Tencent Games also took the initiative and made the PUBG Mobile esports scene a success story in India. Indian parents that instinctively discouraged playing video games and portrayed it as a vice, are now aware that people earning a livelihood playing video games exist. While some of them also made a hue and cry about how big a danger the game is for the lives of their children. But I think we can all agree that some shoddy parenting is to blame there instead of the game.

PUBG Mobile

India has had some embarrassing experiences in the past when it comes to esports tournaments. But a healthy PUBG Mobile fan base and tournament calendar were steps in the right direction. Watching esports matches are enjoyable and PUBG Mobile has become quite a draw.

While many of these may just seem like positives I’m stating about PUBG Mobile and its success as a game in India, one has to understand that liking a multiplayer game is not just about it having great features. It also has a lot to do with its image and player community. PUBG Mobile has both, the features, and the community to back its success.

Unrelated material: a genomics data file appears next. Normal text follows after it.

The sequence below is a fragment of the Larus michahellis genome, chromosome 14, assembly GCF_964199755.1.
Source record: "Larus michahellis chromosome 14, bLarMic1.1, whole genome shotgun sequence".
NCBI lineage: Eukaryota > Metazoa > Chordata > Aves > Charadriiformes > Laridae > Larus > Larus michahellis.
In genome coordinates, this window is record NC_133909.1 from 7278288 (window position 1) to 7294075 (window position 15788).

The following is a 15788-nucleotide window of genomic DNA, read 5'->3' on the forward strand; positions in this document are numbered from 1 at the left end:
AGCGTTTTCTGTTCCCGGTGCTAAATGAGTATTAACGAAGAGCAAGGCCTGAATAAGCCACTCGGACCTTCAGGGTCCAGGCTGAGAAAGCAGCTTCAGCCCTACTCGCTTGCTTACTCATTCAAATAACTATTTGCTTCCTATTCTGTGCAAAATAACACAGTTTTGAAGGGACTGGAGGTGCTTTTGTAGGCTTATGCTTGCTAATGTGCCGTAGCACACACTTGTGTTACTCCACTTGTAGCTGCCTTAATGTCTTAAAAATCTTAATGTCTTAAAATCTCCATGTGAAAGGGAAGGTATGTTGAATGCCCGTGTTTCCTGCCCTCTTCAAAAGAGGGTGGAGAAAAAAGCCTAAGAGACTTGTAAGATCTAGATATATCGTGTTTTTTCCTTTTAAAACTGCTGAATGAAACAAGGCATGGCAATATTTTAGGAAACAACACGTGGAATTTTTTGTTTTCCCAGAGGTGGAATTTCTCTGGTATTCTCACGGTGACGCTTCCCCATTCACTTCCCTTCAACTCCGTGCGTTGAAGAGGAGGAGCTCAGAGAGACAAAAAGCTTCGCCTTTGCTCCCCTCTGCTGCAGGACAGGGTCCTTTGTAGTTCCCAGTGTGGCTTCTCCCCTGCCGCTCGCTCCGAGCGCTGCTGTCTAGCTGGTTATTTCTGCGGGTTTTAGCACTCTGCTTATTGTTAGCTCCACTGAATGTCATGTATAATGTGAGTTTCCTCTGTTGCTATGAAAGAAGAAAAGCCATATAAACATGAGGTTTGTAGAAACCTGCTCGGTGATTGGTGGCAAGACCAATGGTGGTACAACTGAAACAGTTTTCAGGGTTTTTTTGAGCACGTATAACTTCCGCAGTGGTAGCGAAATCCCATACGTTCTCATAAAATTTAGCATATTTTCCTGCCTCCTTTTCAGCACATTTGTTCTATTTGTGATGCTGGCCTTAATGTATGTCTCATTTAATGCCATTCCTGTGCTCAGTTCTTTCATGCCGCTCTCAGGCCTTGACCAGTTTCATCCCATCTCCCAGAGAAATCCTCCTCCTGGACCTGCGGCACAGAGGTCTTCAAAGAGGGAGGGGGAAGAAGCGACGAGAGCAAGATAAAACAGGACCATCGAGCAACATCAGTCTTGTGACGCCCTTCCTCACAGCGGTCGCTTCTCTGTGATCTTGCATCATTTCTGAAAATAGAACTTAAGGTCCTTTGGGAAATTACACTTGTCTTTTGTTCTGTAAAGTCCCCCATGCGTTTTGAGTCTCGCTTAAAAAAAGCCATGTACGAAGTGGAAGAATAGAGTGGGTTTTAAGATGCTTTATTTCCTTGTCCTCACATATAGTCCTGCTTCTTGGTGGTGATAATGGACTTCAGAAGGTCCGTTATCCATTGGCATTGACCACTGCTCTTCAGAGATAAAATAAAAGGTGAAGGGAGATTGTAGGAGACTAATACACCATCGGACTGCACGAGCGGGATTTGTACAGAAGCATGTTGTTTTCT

Why the ban is unjustified

Now, coming to the matter at hand which is the ban on PUBG Mobile from the government of India, the decision seems short-sighted at best. While the premise of the ban assumes that the Chinese government is using the game to collect user data, there is little evidence to prove the claims. Tencent Games previously clarified that it adheres to all the requirements that the Indian government has. This includes Indian servers to host the data of all the Indian players. It even mentioned that PUBG Mobile has support, engineering, and other teams based in India.

PUBG Ban: Here are 6 alternative Battle Royale titles you should try

PUBG Mobile’s privacy policy clearly states, “Our servers are located in India (in the case of users located in India only), Singapore, Hong Kong SAR, and the United States. In addition, our support, engineering and other teams located in our offices around the world (including the People’s Republic of China (“PRC”) (for the purpose of this privacy policy, this term excludes Taiwan, Hong Kong SAR, and Macau SAR), India (in the case of users located in India only), the United States and Hong Kong SAR) will have access to your information.”

The ban seems to lack clarity at present, and only comes off as stifling what was a budding gaming scene in India. It robs people of the platform and opportunity based on some unclarified assumptions. And while we wait for more clarity, players expressed their disappointment regarding the move on social media.